Vineyard Vermin: The blue-green sharpshooter acts as a vector for Pierce's disease, a bacterial infection which is turning mountain grapevines into dead stalks.
Local grape-growers get caught in sharpshooter's attack
By Christopher Weir
A disease that ravaged Southern California's vineyards in the late 1800s is back and threatens to destroy forever the Santa Cruz Mountains wine industry. Reducing vineyards to wastelands of sickly, skeletal stalks, a precocious little invader known as the blue-green sharpshooter is spreading a vicious bacterial affliction that renders the vines' immune systems impotent. Once infected with Pierce's Disease, vintners frequently choose never to replant again.
"Our vineyard is completely gone," says wine grower Jane McHenry of her McHenry Vineyard in Bonny Doon. "It's wiped out."
As the sharpshooter continues to haunt local vineyards, dismal reports echo throughout the mountains. At the 28-acre site of nearby Bonny Doon Vineyard, the destruction has been complete and permanent.
"The property is for sale," says vineyard manager Steve Tylicki. "There was no evidence that we could successfully replant."
As the blue-green sharpshooter and Pierce's disease unleash more viticultural chaos in the Santa Cruz Mountains, the potential impact could be devastating. It is, after all, a region whose solid reputation is maintained by a mere 700 acres of vines. In a worst-case scenario, many more vineyards would be wiped out, causing financial ruin, reducing local wine production and perhaps inhibiting future wine-growing efforts for the entire region.
The Santa Cruz Mountain landscape isn't one of corporate farmers or winemakers in V-neck sweaters with pearl-white hands, but of families and hard-working dreamers who have invested their pride into small, low-yield vineyards for the sake of distinctive wines.
The coastal range represents a regional crossroads that includes portions of Santa Clara, San Mateo and Santa Cruz counties. The flatlands and valley floors of these counties were first enlisted for wine production by the missionaries. By the mid-1800s, scores of European immigrants were importing their wine-making inspirations to these areas and planting vineyards alongside other crops. The fertile, sizzling Santa Clara Valley and, later, the hardier Santa Cruz Mountains proved to be the locations of choice for early commercially oriented wine growers.
While the Santa Clara Valley gradually lost its agricultural identity under the onslaught of development, the Santa Cruz Mountains have retained a strong viticultural identity, a testament to the sturdy souls who first recognized the region's potential. With, in the words of one historian, "an almost fanatic, idealistic devotion" to the craft of wine making, the forefathers of the Santa Cruz Mountains established a tradition that lingers today in the vineyards and cellars above Saratoga, Cupertino, Los Gatos, Scotts Valley and Bonny Doon. The region remains the heart of local wine-growing renown and is home to several industry leaders. Yet while more and more local vintners are branding themselves into the psyche of California wine, two little pillagers threaten to unravel the foundations of their success.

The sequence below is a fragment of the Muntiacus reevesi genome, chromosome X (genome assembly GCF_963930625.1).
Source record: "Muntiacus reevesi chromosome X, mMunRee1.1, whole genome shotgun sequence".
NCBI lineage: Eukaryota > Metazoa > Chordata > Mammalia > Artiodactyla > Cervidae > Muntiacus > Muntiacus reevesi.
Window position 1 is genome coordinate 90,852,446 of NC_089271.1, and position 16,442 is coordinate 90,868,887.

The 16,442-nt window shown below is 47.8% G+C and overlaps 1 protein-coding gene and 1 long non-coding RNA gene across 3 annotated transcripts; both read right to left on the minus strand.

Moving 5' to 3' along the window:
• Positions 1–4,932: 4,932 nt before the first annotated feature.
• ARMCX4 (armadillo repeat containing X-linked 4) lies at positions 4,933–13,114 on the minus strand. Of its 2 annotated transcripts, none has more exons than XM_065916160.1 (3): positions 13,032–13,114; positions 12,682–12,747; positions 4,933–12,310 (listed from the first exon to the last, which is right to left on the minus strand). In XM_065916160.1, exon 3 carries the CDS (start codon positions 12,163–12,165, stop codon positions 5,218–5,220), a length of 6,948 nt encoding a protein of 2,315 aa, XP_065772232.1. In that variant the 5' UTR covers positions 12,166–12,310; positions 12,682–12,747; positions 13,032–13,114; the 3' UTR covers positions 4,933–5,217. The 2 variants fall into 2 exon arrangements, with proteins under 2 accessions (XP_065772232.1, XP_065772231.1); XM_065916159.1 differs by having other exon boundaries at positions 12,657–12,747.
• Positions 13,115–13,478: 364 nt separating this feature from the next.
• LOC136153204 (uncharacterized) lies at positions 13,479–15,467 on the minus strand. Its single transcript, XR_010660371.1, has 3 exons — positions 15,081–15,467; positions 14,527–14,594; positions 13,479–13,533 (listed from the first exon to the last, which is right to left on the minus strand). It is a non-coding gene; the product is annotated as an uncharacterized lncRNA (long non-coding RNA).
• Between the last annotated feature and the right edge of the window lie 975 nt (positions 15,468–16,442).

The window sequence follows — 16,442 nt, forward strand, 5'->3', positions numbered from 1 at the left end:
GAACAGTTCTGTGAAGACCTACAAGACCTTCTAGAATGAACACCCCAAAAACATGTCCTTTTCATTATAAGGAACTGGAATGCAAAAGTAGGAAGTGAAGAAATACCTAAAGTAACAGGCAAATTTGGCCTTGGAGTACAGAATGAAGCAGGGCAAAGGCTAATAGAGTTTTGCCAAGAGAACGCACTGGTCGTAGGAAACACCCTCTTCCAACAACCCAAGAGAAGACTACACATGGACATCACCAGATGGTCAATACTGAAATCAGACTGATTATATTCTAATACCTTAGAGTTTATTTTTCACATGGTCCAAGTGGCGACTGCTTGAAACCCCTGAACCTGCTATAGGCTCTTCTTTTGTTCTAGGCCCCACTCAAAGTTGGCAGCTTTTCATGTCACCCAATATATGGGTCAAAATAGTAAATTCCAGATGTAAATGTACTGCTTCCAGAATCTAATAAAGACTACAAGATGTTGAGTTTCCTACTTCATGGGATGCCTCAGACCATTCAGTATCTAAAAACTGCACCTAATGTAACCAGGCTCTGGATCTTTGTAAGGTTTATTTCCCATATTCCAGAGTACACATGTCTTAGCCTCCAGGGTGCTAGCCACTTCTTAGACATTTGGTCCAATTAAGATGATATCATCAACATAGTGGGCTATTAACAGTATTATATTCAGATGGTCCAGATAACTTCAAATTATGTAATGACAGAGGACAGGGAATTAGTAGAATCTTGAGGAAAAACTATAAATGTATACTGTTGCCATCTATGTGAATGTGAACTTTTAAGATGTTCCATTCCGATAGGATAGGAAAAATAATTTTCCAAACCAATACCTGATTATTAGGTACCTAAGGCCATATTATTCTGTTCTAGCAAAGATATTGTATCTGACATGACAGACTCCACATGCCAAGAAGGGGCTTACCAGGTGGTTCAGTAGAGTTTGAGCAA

An assassinative duo when it comes to vineyards, blue-green sharpshooters and Pierce's disease inspire worldwide fear and boast a century-old rap sheet in California. First noted in Anaheim in 1884, Pierce's disease soon raged through Southern California vineyards, wiping out thousands of acres and, to this day, rendering them unfit for viticulture. It continues as the basis for quarantine restrictions placed on the movement of vine cuttings to Europe and other areas where the disease hasn't established a foothold.
In a cruel twist of irony, the same attributes that define the Santa Cruz Mountains are those that could be its undoing if Pierce's disease runs rampant. With hot summer days and cool, marine-influenced nights, many mountain vineyards possess a climate that is ideal for chardonnay and pinot noir, the most widely planted varietals in the region. And these early-ripening, Burgundian varietals are especially susceptible to Pierce's disease.
Vineyard infection is a fairly simple process: the sharpshooter picks up the bacterium from host plants, then introduces it into another plant's xylem--the fluid-conducting system--during its feeding ritual. Generally, dead spots develop and spread across the infected vine leaves, ultimately causing them to fall, with just the petiole, or leafstalk, remaining. As the infection spreads, vine canes (shoots) become stunted, and the grape clusters discolor and wither. Within a few years the vine, literally choked of its lifeblood by internal immune-system combat, dies.